Patagonia, Fin du Mond. A different world down here.

Beautiful, in a stark, windswept way. It always feel like it just stopped raining. Low scudding clouds move across the sounds. Mountains looming in the background. There is still a frontier feeling to Patagonia.
Though there are bits of history here and there, much of that history is Naval. The land itself feels wild, elemental.  Largely unexplored.

Punta Arenas. 125,000 people. 53 degrees south of the equator. Let's be frank, Punta Arenas is somewhat grubby and feels a bit down at the heels. But there was a certain bit of business I needed to take care of here.


First though, I had to make my way to Plaza Munoz Gamero, in the heart of the city. There, amidst the trees and stray dogs, is a monument commemorating the 400th anniversary of Magellan's voyage. Tradition has it that you should rub the foot of the Ona Man for good luck.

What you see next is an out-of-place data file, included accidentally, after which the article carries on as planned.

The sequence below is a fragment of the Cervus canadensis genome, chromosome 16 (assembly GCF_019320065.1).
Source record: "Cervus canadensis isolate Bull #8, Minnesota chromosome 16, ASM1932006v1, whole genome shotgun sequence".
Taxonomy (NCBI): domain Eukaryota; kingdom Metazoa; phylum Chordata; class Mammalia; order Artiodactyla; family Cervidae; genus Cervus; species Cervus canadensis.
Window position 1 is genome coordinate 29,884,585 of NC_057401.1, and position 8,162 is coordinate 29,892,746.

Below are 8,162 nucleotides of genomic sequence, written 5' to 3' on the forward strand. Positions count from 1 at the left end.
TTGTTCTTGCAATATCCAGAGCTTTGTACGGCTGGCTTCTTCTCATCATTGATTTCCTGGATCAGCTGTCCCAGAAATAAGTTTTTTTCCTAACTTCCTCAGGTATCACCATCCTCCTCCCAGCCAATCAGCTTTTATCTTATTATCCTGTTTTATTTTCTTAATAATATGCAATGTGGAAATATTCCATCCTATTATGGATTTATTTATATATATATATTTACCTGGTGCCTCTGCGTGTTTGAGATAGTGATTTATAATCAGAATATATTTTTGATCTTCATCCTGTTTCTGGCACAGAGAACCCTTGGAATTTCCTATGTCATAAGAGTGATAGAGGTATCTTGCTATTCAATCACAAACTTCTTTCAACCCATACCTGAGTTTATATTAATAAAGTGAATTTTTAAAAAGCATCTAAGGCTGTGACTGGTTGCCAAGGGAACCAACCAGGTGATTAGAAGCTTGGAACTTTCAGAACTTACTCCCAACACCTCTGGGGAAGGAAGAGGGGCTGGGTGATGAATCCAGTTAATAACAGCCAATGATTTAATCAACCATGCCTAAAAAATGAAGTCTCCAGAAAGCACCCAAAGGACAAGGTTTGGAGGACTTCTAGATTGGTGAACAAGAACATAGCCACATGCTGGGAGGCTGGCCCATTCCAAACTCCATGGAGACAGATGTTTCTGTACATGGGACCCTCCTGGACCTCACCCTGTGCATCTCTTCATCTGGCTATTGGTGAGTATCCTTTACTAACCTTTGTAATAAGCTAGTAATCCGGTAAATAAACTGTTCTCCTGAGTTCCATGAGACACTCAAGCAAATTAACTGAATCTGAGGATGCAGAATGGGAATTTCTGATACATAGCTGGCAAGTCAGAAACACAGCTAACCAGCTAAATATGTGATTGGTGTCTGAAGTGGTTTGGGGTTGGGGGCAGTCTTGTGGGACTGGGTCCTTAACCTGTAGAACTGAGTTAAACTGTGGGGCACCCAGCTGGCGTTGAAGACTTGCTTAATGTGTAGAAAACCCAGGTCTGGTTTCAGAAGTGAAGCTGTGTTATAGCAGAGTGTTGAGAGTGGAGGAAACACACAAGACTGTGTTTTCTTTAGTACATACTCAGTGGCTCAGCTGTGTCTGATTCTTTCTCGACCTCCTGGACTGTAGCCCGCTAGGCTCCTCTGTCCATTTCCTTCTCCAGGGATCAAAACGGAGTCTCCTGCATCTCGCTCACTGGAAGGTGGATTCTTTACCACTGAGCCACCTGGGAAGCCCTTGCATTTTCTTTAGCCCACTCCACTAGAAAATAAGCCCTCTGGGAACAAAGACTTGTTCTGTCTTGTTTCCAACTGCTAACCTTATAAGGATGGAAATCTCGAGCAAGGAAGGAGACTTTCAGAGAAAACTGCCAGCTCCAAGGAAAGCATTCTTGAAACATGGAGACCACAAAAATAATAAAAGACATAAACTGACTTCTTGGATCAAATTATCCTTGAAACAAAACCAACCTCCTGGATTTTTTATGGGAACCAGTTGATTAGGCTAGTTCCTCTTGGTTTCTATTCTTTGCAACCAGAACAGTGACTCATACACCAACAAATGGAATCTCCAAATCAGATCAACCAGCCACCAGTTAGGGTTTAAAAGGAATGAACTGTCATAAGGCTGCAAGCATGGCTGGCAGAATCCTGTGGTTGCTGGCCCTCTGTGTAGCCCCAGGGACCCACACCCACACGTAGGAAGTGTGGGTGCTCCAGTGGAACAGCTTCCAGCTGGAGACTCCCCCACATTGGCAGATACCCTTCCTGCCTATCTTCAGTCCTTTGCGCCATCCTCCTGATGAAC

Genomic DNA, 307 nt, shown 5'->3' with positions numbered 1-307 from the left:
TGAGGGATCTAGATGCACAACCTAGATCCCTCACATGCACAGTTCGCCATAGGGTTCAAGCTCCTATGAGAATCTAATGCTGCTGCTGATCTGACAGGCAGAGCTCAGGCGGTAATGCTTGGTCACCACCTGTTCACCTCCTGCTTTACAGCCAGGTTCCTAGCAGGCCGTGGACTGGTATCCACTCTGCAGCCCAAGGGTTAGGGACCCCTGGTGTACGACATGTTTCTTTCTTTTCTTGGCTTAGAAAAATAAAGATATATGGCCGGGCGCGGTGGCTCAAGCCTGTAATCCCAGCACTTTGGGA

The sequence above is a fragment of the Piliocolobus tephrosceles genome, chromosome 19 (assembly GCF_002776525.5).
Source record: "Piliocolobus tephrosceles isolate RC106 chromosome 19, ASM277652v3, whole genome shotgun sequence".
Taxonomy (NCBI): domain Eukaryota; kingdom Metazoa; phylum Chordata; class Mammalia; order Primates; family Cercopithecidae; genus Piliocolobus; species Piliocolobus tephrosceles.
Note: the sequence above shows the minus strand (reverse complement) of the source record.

After walking around town for a bit I hired a driver and headed out to Seno Otway to visit the colony of Magellanic penguins there.

Christian, my driver, was a jolly fellow. He told me about the land, and the birds, and what is was like to live at the end of the world.
We drove out of Punta Arenas, along the Atlantic Ocean. Just north of the airport we turned onto a dirt road, and some 20 minutes later (after seeing numerous ibises, and a condor) we arrived at the shores of the Pacific Ocean.

It is little events like that that serve as object lessons for just how far away from home I am.

In a low, heathery area is the nesting area for a colony of about 6000 breeding pairs of Magellanic Penguins.

The penguins were captivating.
Their young grow at an amazing rate, so there is the juxtaposition of seeing a very dapper adult, replete in
smooth black and white, attending to their chick, which is the same size, but grey, fuzzy and unkempt.

Penguin singletrack.

Copyright Estate of Anthony Vail Sloan 2009